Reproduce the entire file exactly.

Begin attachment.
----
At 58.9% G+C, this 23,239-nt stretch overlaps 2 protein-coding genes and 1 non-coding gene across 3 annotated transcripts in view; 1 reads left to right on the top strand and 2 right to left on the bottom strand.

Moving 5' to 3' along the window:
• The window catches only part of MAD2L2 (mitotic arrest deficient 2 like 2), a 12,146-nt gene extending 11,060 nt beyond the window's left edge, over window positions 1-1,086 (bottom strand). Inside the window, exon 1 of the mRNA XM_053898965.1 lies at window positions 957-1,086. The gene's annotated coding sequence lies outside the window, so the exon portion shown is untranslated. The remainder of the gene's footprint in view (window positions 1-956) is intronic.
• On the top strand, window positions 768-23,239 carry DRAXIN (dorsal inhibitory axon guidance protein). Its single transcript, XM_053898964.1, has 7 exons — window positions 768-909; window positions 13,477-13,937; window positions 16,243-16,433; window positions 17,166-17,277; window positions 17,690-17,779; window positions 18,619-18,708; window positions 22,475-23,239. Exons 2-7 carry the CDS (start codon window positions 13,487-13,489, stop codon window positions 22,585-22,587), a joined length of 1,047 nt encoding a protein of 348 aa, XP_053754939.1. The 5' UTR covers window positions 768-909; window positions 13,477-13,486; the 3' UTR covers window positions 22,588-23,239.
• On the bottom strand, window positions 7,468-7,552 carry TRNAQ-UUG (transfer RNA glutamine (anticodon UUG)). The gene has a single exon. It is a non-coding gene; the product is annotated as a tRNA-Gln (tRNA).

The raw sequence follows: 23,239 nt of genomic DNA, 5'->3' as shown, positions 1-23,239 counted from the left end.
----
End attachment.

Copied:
At 58.9% G+C, this 23,239-nt stretch overlaps 2 protein-coding genes and 1 non-coding gene across 3 annotated transcripts in view; 1 reads left to right on the top strand and 2 right to left on the bottom strand.

Moving 5' to 3' along the window:
• The window catches only part of MAD2L2 (mitotic arrest deficient 2 like 2), a 12,146-nt gene extending 11,060 nt beyond the window's left edge, over window positions 1-1,086 (bottom strand). Inside the window, exon 1 of the mRNA XM_053898965.1 lies at window positions 957-1,086. The gene's annotated coding sequence lies outside the window, so the exon portion shown is untranslated. The remainder of the gene's footprint in view (window positions 1-956) is intronic.
• On the top strand, window positions 768-23,239 carry DRAXIN (dorsal inhibitory axon guidance protein). Its single transcript, XM_053898964.1, has 7 exons — window positions 768-909; window positions 13,477-13,937; window positions 16,243-16,433; window positions 17,166-17,277; window positions 17,690-17,779; window positions 18,619-18,708; window positions 22,475-23,239. Exons 2-7 carry the CDS (start codon window positions 13,487-13,489, stop codon window positions 22,585-22,587), a joined length of 1,047 nt encoding a protein of 348 aa, XP_053754939.1. The 5' UTR covers window positions 768-909; window positions 13,477-13,486; the 3' UTR covers window positions 22,588-23,239.
• On the bottom strand, window positions 7,468-7,552 carry TRNAQ-UUG (transfer RNA glutamine (anticodon UUG)). The gene has a single exon. It is a non-coding gene; the product is annotated as a tRNA-Gln (tRNA).

The raw sequence follows: 23,239 nt of genomic DNA, 5'->3' as shown, positions 1-23,239 counted from the left end.